Barcarolle No.1, Op.26
Impromptu No.2, Op.31
Improvisation (from 8 Pièces breves), Op.84/5
Nocturnes Opp.33/1 & 3, 63, 104/1 & 119
Préludes, Op.103 2 & 7
Romance sans paroles, Op.17 1 & 3
Kun Woo Paik (piano)
Recorded 29-31 July 2001, Brangwyn Hall, Swansea
Reviewed by: Ying Chang
Reviewed: October 2002
CD No: DECCA 470 246-2
Fauré is in every way an elusive composer. His pieces defy generic categorisation, deny any obvious sense of chronological development, and often seem to be quite arbitrarily named after the forms that Chopin popularised. A few Fauré pieces make perfect sense in a recital of French music; a disc entirely devoted to the composer always requires commitment from listener as well as performer. Despite the wash of sound, the transition between Romanticism and Impressionism that is the composer’s trademark, no disc of Fauré is ever ’easy listening’.
The Korean pianist Kun Woo Paik is equal to the challenge of making Fauré comprehensible. His programme is well chosen – leading the listener in with the Mendelssohnian and Chopinesque Romances without words and Nocturnes, then showing the range of Fauré’s pianism from the understated virtuosity of the Impromptu No.2 to the rich sonority of the First Barcarolle.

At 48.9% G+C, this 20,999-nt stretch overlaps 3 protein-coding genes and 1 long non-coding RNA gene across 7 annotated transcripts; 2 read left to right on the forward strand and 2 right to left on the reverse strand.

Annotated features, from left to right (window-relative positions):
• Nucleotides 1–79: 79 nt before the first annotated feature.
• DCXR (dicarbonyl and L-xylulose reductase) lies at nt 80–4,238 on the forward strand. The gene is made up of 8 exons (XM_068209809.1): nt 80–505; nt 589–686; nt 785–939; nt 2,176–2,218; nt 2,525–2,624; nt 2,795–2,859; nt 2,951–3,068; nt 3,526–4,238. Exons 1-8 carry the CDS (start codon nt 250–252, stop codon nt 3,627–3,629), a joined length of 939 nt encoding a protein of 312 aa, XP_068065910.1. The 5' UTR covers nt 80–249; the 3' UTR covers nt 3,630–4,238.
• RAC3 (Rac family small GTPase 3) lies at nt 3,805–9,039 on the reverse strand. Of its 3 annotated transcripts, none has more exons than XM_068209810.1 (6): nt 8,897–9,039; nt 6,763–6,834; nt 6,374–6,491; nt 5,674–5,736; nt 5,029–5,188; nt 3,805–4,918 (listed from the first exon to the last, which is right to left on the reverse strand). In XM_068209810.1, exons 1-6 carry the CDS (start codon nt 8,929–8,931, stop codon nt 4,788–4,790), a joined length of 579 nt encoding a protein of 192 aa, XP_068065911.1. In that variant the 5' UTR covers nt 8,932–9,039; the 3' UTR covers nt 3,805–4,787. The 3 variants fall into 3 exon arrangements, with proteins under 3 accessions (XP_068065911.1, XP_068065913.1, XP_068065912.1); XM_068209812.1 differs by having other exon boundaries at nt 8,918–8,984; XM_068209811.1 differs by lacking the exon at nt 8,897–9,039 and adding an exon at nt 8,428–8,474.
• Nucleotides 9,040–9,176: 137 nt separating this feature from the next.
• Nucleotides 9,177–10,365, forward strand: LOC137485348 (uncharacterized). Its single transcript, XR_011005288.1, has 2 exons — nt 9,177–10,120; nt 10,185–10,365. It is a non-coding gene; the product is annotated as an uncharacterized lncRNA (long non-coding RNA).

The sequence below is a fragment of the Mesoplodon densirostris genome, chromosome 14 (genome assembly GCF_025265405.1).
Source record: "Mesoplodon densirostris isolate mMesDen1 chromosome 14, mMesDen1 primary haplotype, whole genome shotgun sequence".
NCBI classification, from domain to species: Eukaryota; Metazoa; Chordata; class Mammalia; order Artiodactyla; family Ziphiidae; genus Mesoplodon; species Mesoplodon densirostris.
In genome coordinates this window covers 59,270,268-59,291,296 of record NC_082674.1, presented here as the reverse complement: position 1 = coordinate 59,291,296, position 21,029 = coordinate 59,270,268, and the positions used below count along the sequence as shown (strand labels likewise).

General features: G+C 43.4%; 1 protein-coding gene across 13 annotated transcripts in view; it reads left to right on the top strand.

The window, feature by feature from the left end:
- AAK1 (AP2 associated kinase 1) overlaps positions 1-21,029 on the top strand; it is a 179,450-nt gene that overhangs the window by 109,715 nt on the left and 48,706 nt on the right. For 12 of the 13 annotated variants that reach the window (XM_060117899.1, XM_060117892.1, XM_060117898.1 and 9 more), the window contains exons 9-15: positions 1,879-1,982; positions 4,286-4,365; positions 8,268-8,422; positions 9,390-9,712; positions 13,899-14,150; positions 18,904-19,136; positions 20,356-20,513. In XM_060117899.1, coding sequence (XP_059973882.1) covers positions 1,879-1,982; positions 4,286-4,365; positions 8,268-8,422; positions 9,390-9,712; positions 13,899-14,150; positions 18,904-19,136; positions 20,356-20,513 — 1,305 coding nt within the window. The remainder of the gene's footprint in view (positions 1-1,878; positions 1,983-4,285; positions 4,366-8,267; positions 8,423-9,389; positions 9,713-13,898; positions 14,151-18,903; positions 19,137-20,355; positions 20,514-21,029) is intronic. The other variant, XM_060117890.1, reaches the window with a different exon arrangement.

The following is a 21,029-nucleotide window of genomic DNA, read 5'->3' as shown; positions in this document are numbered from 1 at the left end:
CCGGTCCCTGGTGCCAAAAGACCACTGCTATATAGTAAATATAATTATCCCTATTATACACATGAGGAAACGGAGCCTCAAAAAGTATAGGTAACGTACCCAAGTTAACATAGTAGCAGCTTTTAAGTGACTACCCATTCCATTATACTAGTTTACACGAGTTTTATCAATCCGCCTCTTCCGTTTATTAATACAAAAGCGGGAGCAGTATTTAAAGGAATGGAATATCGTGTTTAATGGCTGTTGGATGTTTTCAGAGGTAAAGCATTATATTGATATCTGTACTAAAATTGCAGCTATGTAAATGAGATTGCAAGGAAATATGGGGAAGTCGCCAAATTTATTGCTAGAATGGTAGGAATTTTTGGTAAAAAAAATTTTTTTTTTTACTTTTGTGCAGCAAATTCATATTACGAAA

Paik is consistently musical, sensitive and technically adept. His playing is fluent and idiomatic; he is a worthy successor to Pascal Rogé on this label. Listen to Paik’s control and direction in the varied sections of the Nocturne No.6 (Op.63) or his ability to encapsulate very differing moods in the Improvisation. If he does not completely stamp his authority over the music that is only because Fauré himself resists complete comprehension. The performance of the Op.19 Ballade with which the disc concludes has more depth and subtlety that Decca’s recent offering from Naida Cole; the Préludes have a precision and discrimination which one may appropriately think of as almost Oriental.
Decca are to be congratulated on the recorded sound – the clarity and space here are perfect for what Jessica Duchen, in equally impressive programme notes, calls “the unique soundworld of Gabriel Fauré”. This CD, then, is an ideal introduction to Fauré’s piano music, but despite its beguiling qualities, do not think of it as a soft option. Deliberately or not, Fauré never wrote with the immediate sensuality of Ravel or Debussy; he will forever be a connoisseur’s composer, loved only by a minority, modesty turned into sound.